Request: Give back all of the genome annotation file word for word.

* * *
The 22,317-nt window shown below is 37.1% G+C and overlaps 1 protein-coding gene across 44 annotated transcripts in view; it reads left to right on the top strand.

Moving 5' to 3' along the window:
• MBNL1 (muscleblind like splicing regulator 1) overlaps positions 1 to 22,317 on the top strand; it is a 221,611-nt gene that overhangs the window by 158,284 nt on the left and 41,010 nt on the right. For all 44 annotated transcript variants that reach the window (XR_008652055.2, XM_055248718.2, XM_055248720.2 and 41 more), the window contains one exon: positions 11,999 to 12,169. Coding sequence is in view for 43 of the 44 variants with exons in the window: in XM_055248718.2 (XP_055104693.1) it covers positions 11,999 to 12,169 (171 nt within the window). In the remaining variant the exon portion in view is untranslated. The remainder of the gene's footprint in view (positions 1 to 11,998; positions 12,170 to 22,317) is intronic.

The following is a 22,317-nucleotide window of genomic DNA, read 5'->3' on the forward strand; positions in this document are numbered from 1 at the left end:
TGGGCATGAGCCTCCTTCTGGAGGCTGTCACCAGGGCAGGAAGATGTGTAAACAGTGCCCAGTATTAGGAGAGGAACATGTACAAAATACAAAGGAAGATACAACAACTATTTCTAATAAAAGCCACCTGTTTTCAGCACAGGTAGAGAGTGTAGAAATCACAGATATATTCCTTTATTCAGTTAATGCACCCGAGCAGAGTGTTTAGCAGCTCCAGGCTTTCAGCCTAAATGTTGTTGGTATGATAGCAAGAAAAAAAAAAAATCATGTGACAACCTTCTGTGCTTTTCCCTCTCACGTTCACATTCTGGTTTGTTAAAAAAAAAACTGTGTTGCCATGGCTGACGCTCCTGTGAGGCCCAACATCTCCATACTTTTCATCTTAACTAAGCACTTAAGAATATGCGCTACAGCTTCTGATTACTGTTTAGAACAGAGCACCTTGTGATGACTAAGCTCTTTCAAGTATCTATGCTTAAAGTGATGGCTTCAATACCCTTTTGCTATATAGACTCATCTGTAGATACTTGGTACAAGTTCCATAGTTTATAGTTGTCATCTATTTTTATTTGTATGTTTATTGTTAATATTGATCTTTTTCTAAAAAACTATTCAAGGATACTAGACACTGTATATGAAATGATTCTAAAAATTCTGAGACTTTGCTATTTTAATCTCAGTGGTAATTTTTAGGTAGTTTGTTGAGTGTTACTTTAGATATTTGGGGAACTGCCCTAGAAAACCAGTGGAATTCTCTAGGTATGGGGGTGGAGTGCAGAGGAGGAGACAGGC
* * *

The 22,317-nt window shown below is 37.1% G+C and overlaps 1 protein-coding gene across 44 annotated transcripts in view; it reads left to right on the top strand.

Moving 5' to 3' along the window:
• MBNL1 (muscleblind like splicing regulator 1) overlaps positions 1 to 22,317 on the top strand; it is a 221,611-nt gene that overhangs the window by 158,284 nt on the left and 41,010 nt on the right. For all 44 annotated transcript variants that reach the window (XR_008652055.2, XM_055248718.2, XM_055248720.2 and 41 more), the window contains one exon: positions 11,999 to 12,169. Coding sequence is in view for 43 of the 44 variants with exons in the window: in XM_055248718.2 (XP_055104693.1) it covers positions 11,999 to 12,169 (171 nt within the window). In the remaining variant the exon portion in view is untranslated. The remainder of the gene's footprint in view (positions 1 to 11,998; positions 12,170 to 22,317) is intronic.

The following is a 22,317-nucleotide window of genomic DNA, read 5'->3' on the forward strand; positions in this document are numbered from 1 at the left end:
TGGGCATGAGCCTCCTTCTGGAGGCTGTCACCAGGGCAGGAAGATGTGTAAACAGTGCCCAGTATTAGGAGAGGAACATGTACAAAATACAAAGGAAGATACAACAACTATTTCTAATAAAAGCCACCTGTTTTCAGCACAGGTAGAGAGTGTAGAAATCACAGATATATTCCTTTATTCAGTTAATGCACCCGAGCAGAGTGTTTAGCAGCTCCAGGCTTTCAGCCTAAATGTTGTTGGTATGATAGCAAGAAAAAAAAAAAATCATGTGACAACCTTCTGTGCTTTTCCCTCTCACGTTCACATTCTGGTTTGTTAAAAAAAAAACTGTGTTGCCATGGCTGACGCTCCTGTGAGGCCCAACATCTCCATACTTTTCATCTTAACTAAGCACTTAAGAATATGCGCTACAGCTTCTGATTACTGTTTAGAACAGAGCACCTTGTGATGACTAAGCTCTTTCAAGTATCTATGCTTAAAGTGATGGCTTCAATACCCTTTTGCTATATAGACTCATCTGTAGATACTTGGTACAAGTTCCATAGTTTATAGTTGTCATCTATTTTTATTTGTATGTTTATTGTTAATATTGATCTTTTTCTAAAAAACTATTCAAGGATACTAGACACTGTATATGAAATGATTCTAAAAATTCTGAGACTTTGCTATTTTAATCTCAGTGGTAATTTTTAGGTAGTTTGTTGAGTGTTACTTTAGATATTTGGGGAACTGCCCTAGAAAACCAGTGGAATTCTCTAGGTATGGGGGTGGAGTGCAGAGGAGGAGACAGGC